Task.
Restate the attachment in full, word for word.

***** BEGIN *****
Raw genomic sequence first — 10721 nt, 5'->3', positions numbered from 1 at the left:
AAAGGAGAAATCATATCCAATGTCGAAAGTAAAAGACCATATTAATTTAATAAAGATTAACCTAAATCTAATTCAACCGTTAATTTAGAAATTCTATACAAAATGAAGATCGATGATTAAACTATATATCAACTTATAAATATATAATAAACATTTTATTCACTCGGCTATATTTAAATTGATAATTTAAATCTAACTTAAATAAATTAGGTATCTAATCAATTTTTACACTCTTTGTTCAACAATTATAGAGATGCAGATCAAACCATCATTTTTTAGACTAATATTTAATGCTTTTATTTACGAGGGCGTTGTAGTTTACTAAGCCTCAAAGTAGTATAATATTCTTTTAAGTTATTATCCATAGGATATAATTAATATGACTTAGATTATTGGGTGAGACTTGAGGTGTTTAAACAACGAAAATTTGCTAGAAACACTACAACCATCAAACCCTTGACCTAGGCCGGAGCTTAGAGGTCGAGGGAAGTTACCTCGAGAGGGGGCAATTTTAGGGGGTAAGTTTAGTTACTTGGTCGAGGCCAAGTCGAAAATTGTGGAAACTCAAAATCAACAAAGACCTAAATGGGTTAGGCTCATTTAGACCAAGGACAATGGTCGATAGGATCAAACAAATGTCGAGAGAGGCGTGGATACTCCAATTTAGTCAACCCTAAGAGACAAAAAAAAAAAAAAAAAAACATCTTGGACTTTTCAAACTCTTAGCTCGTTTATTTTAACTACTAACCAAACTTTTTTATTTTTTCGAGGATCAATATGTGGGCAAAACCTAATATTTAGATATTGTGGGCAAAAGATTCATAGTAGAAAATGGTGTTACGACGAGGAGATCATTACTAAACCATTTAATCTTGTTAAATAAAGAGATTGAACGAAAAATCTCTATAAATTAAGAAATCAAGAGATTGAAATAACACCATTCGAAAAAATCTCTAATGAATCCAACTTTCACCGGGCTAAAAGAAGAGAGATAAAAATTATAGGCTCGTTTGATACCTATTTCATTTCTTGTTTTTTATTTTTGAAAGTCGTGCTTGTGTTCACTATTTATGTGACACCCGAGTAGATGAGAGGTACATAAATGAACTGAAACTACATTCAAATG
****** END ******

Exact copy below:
Raw genomic sequence first — 10721 nt, 5'->3', positions numbered from 1 at the left:
AAAGGAGAAATCATATCCAATGTCGAAAGTAAAAGACCATATTAATTTAATAAAGATTAACCTAAATCTAATTCAACCGTTAATTTAGAAATTCTATACAAAATGAAGATCGATGATTAAACTATATATCAACTTATAAATATATAATAAACATTTTATTCACTCGGCTATATTTAAATTGATAATTTAAATCTAACTTAAATAAATTAGGTATCTAATCAATTTTTACACTCTTTGTTCAACAATTATAGAGATGCAGATCAAACCATCATTTTTTAGACTAATATTTAATGCTTTTATTTACGAGGGCGTTGTAGTTTACTAAGCCTCAAAGTAGTATAATATTCTTTTAAGTTATTATCCATAGGATATAATTAATATGACTTAGATTATTGGGTGAGACTTGAGGTGTTTAAACAACGAAAATTTGCTAGAAACACTACAACCATCAAACCCTTGACCTAGGCCGGAGCTTAGAGGTCGAGGGAAGTTACCTCGAGAGGGGGCAATTTTAGGGGGTAAGTTTAGTTACTTGGTCGAGGCCAAGTCGAAAATTGTGGAAACTCAAAATCAACAAAGACCTAAATGGGTTAGGCTCATTTAGACCAAGGACAATGGTCGATAGGATCAAACAAATGTCGAGAGAGGCGTGGATACTCCAATTTAGTCAACCCTAAGAGACAAAAAAAAAAAAAAAAAAACATCTTGGACTTTTCAAACTCTTAGCTCGTTTATTTTAACTACTAACCAAACTTTTTTATTTTTTCGAGGATCAATATGTGGGCAAAACCTAATATTTAGATATTGTGGGCAAAAGATTCATAGTAGAAAATGGTGTTACGACGAGGAGATCATTACTAAACCATTTAATCTTGTTAAATAAAGAGATTGAACGAAAAATCTCTATAAATTAAGAAATCAAGAGATTGAAATAACACCATTCGAAAAAATCTCTAATGAATCCAACTTTCACCGGGCTAAAAGAAGAGAGATAAAAATTATAGGCTCGTTTGATACCTATTTCATTTCTTGTTTTTTATTTTTGAAAGTCGTGCTTGTGTTCACTATTTATGTGACACCCGAGTAGATGAGAGGTACATAAATGAACTGAAACTACATTCAAATG